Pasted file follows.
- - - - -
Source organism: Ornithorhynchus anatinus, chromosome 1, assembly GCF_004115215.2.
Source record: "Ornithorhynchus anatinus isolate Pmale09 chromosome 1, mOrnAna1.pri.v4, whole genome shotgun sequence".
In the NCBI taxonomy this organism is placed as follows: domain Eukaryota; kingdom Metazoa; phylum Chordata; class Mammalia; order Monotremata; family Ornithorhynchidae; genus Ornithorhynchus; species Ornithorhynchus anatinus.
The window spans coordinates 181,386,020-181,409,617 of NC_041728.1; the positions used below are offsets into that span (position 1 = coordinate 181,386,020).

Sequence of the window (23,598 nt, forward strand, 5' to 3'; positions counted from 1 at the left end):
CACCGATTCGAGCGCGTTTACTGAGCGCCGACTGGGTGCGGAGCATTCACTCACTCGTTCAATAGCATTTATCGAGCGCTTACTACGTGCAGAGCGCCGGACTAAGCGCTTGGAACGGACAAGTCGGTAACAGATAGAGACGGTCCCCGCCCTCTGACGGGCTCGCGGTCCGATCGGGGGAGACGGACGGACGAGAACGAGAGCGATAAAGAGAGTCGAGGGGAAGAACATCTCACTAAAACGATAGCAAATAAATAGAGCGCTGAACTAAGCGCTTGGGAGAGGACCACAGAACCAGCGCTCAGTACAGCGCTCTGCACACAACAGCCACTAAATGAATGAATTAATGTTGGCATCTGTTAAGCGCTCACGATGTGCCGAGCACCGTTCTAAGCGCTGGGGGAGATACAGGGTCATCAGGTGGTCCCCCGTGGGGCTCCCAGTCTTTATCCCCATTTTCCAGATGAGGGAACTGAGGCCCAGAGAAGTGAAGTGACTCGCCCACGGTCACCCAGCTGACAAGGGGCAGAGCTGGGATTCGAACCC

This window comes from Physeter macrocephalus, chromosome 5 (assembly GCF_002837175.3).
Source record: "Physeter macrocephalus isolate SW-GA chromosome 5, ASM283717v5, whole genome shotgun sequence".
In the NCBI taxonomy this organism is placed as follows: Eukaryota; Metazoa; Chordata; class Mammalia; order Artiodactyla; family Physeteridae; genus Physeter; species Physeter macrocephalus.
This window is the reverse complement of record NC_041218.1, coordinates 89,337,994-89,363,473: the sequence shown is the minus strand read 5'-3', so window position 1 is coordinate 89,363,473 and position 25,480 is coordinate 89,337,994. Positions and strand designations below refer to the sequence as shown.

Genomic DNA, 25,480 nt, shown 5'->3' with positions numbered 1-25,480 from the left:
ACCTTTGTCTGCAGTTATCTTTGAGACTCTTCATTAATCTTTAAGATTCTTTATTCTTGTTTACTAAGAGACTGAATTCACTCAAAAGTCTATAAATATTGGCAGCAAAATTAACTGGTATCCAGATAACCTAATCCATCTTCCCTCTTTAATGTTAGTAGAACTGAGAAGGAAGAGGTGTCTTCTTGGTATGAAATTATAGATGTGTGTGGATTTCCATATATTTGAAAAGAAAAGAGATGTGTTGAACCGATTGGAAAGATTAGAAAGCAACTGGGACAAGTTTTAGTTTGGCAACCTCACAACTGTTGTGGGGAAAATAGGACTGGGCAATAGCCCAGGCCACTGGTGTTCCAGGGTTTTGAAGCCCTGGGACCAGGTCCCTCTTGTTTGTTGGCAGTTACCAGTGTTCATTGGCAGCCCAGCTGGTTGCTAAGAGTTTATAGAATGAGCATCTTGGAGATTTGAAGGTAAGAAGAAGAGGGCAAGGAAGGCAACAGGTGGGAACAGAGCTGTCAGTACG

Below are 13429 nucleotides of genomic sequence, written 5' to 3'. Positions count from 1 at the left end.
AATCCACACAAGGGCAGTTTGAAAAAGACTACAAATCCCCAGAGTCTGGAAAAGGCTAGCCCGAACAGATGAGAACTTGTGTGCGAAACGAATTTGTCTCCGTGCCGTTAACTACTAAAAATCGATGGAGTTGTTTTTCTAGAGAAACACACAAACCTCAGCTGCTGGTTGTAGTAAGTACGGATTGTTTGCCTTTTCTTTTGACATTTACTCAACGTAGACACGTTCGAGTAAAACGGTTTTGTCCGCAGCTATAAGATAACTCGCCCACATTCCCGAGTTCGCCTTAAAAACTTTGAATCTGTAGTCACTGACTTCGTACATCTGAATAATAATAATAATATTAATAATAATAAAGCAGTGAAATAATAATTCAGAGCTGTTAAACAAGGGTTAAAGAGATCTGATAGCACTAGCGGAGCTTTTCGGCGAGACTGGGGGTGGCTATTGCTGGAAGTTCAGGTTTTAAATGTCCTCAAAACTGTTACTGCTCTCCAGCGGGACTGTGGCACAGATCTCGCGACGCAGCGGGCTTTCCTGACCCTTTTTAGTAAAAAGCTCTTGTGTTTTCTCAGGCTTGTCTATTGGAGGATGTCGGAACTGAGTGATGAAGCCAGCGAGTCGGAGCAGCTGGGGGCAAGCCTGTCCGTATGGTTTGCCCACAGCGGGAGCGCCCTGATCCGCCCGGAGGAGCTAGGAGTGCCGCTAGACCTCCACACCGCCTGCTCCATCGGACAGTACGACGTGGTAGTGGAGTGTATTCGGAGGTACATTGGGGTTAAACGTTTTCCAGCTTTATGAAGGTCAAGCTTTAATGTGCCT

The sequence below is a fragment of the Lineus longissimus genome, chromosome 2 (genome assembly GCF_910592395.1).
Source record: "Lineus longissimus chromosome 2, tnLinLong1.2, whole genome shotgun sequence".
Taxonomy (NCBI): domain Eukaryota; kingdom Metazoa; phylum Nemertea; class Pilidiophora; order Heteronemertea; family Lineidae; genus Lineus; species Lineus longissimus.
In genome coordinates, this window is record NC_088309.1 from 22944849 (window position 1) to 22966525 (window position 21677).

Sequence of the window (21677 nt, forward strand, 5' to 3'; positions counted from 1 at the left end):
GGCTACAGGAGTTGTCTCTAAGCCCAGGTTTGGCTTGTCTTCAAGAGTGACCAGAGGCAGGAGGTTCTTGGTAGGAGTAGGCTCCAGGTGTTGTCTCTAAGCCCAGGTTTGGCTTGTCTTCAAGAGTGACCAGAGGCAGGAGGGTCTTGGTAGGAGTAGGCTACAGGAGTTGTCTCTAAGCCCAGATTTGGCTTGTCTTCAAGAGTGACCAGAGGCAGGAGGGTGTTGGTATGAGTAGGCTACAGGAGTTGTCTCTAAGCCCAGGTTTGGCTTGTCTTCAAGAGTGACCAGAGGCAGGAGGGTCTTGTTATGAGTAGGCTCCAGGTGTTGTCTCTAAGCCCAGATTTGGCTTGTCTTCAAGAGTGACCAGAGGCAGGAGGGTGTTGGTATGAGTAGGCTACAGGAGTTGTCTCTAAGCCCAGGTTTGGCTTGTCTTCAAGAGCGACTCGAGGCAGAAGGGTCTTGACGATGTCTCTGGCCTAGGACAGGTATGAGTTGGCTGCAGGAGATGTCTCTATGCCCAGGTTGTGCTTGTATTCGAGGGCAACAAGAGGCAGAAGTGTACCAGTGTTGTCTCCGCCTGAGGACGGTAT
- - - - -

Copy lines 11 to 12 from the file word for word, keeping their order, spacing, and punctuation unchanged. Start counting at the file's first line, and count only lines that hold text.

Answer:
Genomic DNA, 25,480 nt, shown 5'->3' with positions numbered 1-25,480 from the left:
ACCTTTGTCTGCAGTTATCTTTGAGACTCTTCATTAATCTTTAAGATTCTTTATTCTTGTTTACTAAGAGACTGAATTCACTCAAAAGTCTATAAATATTGGCAGCAAAATTAACTGGTATCCAGATAACCTAATCCATCTTCCCTCTTTAATGTTAGTAGAACTGAGAAGGAAGAGGTGTCTTCTTGGTATGAAATTATAGATGTGTGTGGATTTCCATATATTTGAAAAGAAAAGAGATGTGTTGAACCGATTGGAAAGATTAGAAAGCAACTGGGACAAGTTTTAGTTTGGCAACCTCACAACTGTTGTGGGGAAAATAGGACTGGGCAATAGCCCAGGCCACTGGTGTTCCAGGGTTTTGAAGCCCTGGGACCAGGTCCCTCTTGTTTGTTGGCAGTTACCAGTGTTCATTGGCAGCCCAGCTGGTTGCTAAGAGTTTATAGAATGAGCATCTTGGAGATTTGAAGGTAAGAAGAAGAGGGCAAGGAAGGCAACAGGTGGGAACAGAGCTGTCAGTACG